We must take the words of the enemy seriously. The terrorists have stated their objectives. They intend to build a totalitarian Islamic empire -- encompassing all current and former Muslim lands, stretching from Europe to North Africa, the Middle East and Southeast Asia. In pursuit of their imperial aims, these extremists say there can be no compromise or dialog with those they call infidels -- a category that includes America, the world's free nation [sic], Jews, and all Muslims who reject their extreme vision of Islam. They reject the possibility of peaceful coexistence with the free world. Again, hear the words of Osama bin Laden last year: "Death is better than living on this Earth with the unbelievers among us."

History teaches that underestimating the words of evil, ambitious men is a terrible mistake. In the early 1900s, the world ignored the words of Lenin, as he laid out his plans to launch a Communist revolution in Russia -- and the world paid a terrible price. The Soviet Empire he established killed tens of millions, and brought the world to the brink of thermonuclear war.

In the 1920s, the world ignored the words of Hitler, as he explained his intention to build an Aryan super-state in Germany, take revenge on Europe, and eradicate the Jews -- and the world paid a terrible price. His Nazi regime killed millions in the gas chambers, and set the world aflame in war, before it was finally defeated at a terrible cost in lives and treasure.

Bin Laden and his terrorist allies have made their intentions as clear as Lenin and Hitler before them. And the question is: Will we listen? America and our coalition partners are listening. We have made our choice. We take the words of the enemy seriously. Over the past six years, we have captured or killed hundreds of terrorists. We have disrupted their finances. We have prevented new attacks before they could be carried out. We removed regimes in Afghanistan and Iraq that had supported terrorists and threatened our citizens, and in so doing, liberated 50 million people from the clutches of tyranny.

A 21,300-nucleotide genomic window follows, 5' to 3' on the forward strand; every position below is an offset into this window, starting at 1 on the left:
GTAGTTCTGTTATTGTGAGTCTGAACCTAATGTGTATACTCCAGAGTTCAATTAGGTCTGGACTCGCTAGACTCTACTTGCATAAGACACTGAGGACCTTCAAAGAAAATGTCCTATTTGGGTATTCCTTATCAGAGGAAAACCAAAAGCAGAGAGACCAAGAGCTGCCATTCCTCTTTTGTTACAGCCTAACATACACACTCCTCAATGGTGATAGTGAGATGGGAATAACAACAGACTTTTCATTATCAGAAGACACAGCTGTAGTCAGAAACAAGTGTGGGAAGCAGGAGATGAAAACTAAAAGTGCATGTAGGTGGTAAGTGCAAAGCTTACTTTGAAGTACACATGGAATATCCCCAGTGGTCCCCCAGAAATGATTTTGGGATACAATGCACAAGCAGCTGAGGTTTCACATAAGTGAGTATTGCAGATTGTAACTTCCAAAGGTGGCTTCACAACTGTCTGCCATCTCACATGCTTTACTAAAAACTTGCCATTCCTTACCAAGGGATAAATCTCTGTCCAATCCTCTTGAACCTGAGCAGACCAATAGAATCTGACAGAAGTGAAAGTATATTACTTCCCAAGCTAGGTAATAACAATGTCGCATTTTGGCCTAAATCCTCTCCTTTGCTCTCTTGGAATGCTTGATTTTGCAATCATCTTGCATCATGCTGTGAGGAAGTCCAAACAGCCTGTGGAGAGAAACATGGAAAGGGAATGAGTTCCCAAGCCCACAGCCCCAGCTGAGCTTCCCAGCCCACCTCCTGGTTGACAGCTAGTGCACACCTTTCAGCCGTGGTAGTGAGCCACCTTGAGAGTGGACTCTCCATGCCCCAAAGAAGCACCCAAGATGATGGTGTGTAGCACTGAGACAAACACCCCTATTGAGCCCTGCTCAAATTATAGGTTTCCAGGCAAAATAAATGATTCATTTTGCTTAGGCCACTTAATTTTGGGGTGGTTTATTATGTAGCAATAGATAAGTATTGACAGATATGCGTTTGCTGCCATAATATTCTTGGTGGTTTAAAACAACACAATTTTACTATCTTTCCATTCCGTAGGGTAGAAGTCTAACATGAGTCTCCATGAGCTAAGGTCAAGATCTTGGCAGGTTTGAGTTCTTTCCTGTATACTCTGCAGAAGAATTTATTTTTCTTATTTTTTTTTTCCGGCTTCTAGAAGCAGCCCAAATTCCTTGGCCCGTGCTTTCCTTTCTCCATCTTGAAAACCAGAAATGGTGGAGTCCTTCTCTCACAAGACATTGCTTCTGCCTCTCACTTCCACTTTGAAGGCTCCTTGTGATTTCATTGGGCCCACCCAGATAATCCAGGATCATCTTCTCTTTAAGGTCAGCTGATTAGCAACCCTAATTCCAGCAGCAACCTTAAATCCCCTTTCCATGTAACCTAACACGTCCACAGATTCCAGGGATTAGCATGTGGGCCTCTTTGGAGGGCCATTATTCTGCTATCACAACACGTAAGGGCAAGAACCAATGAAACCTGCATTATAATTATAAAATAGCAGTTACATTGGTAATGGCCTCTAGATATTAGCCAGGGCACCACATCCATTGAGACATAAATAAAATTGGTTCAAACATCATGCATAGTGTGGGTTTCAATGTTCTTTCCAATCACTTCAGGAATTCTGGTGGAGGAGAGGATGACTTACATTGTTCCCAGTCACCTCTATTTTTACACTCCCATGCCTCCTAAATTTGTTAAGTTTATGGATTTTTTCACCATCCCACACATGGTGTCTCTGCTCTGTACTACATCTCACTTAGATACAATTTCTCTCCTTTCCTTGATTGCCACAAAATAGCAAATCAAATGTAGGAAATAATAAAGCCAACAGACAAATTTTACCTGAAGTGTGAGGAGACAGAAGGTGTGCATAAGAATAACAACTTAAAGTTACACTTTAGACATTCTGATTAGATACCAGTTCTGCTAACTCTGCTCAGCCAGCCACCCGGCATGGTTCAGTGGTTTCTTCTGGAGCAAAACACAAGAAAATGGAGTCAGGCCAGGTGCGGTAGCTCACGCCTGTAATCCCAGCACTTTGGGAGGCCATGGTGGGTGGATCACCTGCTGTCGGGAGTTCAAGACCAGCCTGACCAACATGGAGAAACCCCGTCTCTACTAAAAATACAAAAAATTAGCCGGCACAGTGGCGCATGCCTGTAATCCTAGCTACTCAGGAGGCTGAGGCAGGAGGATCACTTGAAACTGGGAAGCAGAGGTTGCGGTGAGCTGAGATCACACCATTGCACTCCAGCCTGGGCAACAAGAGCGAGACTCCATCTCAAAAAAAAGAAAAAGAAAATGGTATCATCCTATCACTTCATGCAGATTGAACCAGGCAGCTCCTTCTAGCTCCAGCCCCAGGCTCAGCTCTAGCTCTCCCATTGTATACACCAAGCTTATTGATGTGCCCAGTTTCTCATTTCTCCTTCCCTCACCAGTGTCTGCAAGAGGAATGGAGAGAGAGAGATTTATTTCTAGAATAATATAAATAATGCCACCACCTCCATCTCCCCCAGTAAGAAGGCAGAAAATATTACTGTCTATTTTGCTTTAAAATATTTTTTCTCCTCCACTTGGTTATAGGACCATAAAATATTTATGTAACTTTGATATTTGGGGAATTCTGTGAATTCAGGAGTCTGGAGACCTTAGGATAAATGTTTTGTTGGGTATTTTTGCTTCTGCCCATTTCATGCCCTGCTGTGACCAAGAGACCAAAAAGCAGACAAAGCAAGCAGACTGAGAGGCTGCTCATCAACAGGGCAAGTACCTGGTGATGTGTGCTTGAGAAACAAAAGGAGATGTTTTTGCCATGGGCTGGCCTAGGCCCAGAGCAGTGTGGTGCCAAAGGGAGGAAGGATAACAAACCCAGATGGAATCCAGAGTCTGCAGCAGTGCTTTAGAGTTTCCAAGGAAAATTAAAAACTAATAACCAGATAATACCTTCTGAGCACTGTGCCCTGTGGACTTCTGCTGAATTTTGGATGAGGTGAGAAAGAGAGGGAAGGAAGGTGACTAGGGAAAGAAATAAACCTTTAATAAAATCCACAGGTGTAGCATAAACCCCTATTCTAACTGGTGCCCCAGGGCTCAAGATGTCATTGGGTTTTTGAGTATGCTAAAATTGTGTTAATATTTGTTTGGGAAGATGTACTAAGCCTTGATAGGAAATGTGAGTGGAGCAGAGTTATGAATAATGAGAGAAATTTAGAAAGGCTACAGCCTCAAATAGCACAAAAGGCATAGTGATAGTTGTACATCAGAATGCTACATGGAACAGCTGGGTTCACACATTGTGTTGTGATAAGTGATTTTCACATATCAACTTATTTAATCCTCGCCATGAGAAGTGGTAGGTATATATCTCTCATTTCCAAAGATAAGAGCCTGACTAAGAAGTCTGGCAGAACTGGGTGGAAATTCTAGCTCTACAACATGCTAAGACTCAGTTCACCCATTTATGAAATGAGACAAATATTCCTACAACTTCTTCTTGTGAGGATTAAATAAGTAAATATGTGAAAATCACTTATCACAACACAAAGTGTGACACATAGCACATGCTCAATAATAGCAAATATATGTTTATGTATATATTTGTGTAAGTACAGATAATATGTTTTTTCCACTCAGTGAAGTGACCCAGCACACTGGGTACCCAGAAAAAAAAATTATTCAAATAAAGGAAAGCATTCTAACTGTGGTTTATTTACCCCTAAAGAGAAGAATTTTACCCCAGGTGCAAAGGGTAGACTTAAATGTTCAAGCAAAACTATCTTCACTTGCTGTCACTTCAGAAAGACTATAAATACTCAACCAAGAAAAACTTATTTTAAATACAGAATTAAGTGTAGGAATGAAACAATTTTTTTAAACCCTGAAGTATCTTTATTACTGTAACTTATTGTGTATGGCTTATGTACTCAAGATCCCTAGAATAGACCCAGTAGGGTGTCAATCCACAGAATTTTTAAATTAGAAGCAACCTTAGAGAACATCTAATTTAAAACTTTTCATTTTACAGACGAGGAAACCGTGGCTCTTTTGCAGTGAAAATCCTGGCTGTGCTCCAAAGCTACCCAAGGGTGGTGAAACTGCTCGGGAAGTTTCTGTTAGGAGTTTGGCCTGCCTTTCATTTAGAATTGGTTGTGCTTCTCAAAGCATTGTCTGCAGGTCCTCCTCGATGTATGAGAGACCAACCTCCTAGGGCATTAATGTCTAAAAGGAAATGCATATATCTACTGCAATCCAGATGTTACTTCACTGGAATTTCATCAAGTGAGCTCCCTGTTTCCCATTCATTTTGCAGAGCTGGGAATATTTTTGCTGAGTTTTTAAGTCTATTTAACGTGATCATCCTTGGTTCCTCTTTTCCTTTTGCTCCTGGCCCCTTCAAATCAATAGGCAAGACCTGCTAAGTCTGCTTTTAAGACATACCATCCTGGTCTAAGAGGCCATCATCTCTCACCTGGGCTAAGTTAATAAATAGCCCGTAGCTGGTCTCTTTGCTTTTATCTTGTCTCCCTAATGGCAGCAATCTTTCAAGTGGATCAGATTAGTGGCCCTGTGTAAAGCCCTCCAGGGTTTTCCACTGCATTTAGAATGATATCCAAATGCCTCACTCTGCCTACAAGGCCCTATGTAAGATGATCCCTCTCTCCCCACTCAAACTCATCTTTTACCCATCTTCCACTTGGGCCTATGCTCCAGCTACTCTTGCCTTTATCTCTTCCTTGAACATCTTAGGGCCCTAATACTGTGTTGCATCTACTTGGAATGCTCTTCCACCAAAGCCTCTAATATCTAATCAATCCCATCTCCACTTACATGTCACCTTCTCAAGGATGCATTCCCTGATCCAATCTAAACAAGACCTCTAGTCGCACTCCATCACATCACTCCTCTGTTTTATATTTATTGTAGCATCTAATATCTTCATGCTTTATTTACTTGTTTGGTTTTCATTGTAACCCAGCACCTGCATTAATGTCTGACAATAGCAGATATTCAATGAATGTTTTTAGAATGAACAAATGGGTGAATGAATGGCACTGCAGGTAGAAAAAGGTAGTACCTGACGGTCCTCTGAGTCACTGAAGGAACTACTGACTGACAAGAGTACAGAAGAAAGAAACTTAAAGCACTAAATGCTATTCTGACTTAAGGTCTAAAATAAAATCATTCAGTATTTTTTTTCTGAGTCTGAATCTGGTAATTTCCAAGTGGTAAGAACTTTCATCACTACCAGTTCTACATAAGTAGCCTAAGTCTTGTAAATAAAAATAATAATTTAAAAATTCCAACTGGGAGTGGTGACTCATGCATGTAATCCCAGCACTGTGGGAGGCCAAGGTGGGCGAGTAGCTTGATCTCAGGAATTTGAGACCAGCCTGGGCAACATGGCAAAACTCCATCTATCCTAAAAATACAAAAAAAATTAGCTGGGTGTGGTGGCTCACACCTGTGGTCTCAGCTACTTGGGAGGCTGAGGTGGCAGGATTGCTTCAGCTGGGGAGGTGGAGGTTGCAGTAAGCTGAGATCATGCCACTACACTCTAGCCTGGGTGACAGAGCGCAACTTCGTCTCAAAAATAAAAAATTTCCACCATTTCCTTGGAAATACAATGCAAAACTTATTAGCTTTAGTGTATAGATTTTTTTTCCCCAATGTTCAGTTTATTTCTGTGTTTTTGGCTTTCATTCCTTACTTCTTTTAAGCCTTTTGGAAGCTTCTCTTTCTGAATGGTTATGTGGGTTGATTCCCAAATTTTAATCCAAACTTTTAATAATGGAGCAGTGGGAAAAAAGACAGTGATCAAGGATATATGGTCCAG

I'm baffled trying to sort this out. Certainly those two were greater villains, in the sense that they killed greater numbers, so is she taking Osama's side, suggesting that the President is being mean to bin Laden by comparing him to those two? Or were Lenin and Hitler the ones being unfairly maligned?

These are the questions that Hemingway was wondering about when he asked the leaders of the Communist Party USA and American Nazi Party if they felt offended by the President's analogies.
So if you’re keeping score, Hillary Clinton finds Bush’s historical analogy, comparing Osama Bin Laden to Hitler and Lenin, wrong and offensive. She is joined by the Communist Party USA, who also find the analogy offensive — apparently because Lenin didn’t do anything wrong. The American Nazi Party is, frankly, flattered by the comparison — which it gleefully extends to George Washington for reasons only a mental health professional knows. And everybody involved hates George W. Bush.

Somehow I doubt these are the ideological compatriots Clinton was seeking out when she suggested that the President’s analogy was “faulty and offensive.” But if the American Nazi Party and Communist Party USA are not the company in which Clinton wishes to place herself, then what did she mean? I, for one, would be grateful for some clarification about exactly how evil the Senator regards Osama Bin Laden — if he’s not fairly mentioned in the same breath as Hitler and Lenin.

Otherwise, I might suggest that the Senator’s Clintonian parsing has gotten out of hand. Or have we really reached a point at which it depends on what your definition of “megalomaniacal threat to Western civilization” is?
Later in the speech, though, the President makes a couple more historical analogies. Maybe this passage is what she found faulty and offensive:
We can have confidence in this cause because we have seen the power of liberty to transform nations and secure peace before. Here at the Heritage Foundation, you understand this better than most. During the Cold War, there were loud voices in Washington who argued for accommodation of the Soviet Union -- because they believed the watchword of our policy should be "stability." At Heritage, you knew that when it came to the Soviet Union, the watchword of our policy should be "freedom."